Published: 3 August, 2012
• I DO not normally have time to waste responding to the type of letter you featured on July 27 (What is the definition of affordable?) but I wish to point out the following for the benefit of your readers.
The Central Street development is not in Clerkenwell ward; it is, in fact, in Bunhill ward.
The main issue that was ignored in the letter is what developers are building and for which market.
For at least 40 years there has been a lack of social housing and, even worse, demand for social housing has been increasing while the amount of housing is reducing. Islington has lost nearly a third of stock.
Shared ownership is being presented as a way out of renting and social housing, but it has all the disadvantages of renting and none of the advantages of ownership.
The problem is the cost and what you do when you want to sell. You are still not really better off as you have all the problems of having to buy out of the scheme.
If you own a flat or house you can just sell and move on to something else.
What I would like to see is something that is more long-term and better set up with councils, developers and the government in a long-reaching national house-building strategy that would deliver social housing targets on a year-on-year basis.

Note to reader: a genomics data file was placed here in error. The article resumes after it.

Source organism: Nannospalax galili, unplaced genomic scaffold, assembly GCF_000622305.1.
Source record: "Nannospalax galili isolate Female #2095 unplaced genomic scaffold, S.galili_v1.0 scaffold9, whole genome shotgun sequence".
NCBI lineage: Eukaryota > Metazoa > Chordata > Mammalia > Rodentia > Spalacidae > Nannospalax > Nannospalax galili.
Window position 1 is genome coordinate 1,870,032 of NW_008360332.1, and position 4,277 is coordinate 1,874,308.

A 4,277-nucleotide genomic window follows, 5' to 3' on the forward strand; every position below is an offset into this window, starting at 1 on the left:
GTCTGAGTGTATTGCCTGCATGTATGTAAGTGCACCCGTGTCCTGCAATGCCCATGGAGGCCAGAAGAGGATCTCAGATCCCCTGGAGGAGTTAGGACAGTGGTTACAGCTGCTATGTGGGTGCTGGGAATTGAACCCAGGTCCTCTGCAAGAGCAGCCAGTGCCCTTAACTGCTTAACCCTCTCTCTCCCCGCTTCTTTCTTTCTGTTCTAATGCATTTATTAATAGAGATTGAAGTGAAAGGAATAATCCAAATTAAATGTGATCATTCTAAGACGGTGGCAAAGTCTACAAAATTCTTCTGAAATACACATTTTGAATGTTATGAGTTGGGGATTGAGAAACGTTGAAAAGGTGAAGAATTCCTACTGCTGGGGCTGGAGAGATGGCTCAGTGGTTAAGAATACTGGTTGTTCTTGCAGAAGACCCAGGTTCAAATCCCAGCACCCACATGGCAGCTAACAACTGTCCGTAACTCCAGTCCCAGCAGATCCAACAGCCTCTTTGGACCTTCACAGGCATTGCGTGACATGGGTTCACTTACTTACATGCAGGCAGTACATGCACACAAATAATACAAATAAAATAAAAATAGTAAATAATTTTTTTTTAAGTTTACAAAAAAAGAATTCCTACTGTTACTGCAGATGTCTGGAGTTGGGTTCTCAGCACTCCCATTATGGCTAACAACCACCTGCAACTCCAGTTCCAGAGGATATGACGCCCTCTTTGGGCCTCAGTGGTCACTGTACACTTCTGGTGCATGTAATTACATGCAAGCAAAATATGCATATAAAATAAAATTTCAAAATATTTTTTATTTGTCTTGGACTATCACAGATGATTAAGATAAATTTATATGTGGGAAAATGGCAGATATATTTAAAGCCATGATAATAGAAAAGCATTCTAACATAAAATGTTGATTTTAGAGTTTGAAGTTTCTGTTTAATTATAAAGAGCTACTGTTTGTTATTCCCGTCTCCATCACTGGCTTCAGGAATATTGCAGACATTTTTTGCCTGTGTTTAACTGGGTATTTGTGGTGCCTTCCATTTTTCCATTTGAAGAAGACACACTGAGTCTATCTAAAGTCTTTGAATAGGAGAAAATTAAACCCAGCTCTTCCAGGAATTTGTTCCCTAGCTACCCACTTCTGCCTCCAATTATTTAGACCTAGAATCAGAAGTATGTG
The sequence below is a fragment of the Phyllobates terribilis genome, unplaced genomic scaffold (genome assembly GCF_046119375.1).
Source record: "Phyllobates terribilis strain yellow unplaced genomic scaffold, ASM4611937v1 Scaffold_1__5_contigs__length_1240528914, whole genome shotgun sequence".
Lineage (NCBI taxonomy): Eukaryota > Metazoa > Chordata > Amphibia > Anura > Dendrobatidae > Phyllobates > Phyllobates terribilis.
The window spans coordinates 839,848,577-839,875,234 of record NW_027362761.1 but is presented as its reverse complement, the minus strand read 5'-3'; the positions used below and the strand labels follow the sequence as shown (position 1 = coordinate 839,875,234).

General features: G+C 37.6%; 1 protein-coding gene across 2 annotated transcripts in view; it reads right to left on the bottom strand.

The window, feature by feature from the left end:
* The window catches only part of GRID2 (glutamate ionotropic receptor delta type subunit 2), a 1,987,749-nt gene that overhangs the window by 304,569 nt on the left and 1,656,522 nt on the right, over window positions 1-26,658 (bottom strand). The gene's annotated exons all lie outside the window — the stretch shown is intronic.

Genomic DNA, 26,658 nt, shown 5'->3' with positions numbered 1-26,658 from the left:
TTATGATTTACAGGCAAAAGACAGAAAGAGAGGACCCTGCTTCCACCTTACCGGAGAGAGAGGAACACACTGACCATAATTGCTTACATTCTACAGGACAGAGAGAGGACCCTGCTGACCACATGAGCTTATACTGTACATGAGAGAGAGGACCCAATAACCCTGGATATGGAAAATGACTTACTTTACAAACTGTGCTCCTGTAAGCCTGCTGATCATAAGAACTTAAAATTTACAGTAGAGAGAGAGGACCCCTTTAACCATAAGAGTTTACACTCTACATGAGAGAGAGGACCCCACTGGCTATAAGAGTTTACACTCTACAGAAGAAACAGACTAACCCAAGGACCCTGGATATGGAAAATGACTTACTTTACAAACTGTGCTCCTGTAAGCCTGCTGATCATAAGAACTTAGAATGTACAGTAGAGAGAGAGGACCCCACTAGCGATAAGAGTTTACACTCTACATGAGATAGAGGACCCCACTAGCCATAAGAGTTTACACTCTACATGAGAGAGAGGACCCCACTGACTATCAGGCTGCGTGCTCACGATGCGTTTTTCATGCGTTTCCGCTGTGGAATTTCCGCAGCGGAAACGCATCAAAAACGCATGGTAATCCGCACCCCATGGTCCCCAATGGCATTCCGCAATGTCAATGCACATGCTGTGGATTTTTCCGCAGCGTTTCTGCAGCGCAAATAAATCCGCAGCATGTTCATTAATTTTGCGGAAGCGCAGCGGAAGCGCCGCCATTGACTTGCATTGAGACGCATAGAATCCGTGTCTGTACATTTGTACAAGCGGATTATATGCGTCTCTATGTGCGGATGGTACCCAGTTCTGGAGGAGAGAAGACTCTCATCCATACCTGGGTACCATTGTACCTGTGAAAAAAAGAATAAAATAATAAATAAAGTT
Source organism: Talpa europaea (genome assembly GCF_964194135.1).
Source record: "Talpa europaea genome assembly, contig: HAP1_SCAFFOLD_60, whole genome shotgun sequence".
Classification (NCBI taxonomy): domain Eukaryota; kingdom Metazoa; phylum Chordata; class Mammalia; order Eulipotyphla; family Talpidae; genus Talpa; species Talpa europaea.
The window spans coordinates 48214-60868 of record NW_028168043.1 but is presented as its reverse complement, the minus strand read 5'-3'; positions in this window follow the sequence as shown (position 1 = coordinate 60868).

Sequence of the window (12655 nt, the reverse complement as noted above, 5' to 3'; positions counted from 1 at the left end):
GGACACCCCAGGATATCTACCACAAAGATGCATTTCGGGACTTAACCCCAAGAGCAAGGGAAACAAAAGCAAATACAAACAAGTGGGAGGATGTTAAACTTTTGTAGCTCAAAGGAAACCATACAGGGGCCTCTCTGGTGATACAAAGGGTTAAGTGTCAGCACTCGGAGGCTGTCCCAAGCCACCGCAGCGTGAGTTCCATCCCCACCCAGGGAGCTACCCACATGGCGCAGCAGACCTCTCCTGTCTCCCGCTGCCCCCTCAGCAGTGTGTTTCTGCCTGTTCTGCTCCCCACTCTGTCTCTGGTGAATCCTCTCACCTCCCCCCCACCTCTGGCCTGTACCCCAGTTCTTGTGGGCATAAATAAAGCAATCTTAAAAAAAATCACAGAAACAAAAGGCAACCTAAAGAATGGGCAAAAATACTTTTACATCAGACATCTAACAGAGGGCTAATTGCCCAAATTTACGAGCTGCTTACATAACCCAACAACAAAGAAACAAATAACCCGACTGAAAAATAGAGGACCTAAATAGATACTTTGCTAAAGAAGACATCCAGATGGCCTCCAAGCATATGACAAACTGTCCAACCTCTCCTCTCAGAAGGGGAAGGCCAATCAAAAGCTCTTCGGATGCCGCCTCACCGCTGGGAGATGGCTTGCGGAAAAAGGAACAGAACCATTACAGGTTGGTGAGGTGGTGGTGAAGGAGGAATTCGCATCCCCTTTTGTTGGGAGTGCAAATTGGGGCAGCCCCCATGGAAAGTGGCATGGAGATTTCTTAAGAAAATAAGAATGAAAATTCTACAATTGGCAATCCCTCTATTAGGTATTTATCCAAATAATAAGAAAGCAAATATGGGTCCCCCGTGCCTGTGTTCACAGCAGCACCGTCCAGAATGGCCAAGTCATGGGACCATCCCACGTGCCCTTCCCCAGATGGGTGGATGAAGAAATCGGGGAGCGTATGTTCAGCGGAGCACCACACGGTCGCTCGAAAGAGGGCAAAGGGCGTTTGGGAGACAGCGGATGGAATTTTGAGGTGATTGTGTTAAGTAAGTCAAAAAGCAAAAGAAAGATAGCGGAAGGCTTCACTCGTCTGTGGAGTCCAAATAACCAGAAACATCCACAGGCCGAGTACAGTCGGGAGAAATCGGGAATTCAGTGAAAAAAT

They would also provide loans and support for building and buying houses to tenants in social housing.
This would reduce the costs to first-time buyers and increase the amount of social housing as more tenants would be able to leave the public rented sector.
I want to see the scrapping of the right-to-buy scheme. This was only set up to create Tory voters out of council tenants by making them owner-occupiers and ratepayers. It was, of course, a failure. (It is no surprise that they are trying to rehash it.)
It provided developers with a quick, get-rich sideline and enabled people to cheat councils by claiming to be homeless.
Instead, what it is doing is reducing social housing stock and helping to increase the burden on councils caused by homelessness and overcrowding, which is what is happening in Islington, Camden and Hackney.
What is happening at the moment is a kind of market-led free-for-all where developers are building properties that make the most money not those in most demand.
This pushes prices up while reducing stock and increasing demand from the most needy, the homeless.
CLLR RAPHAEL ANDREWS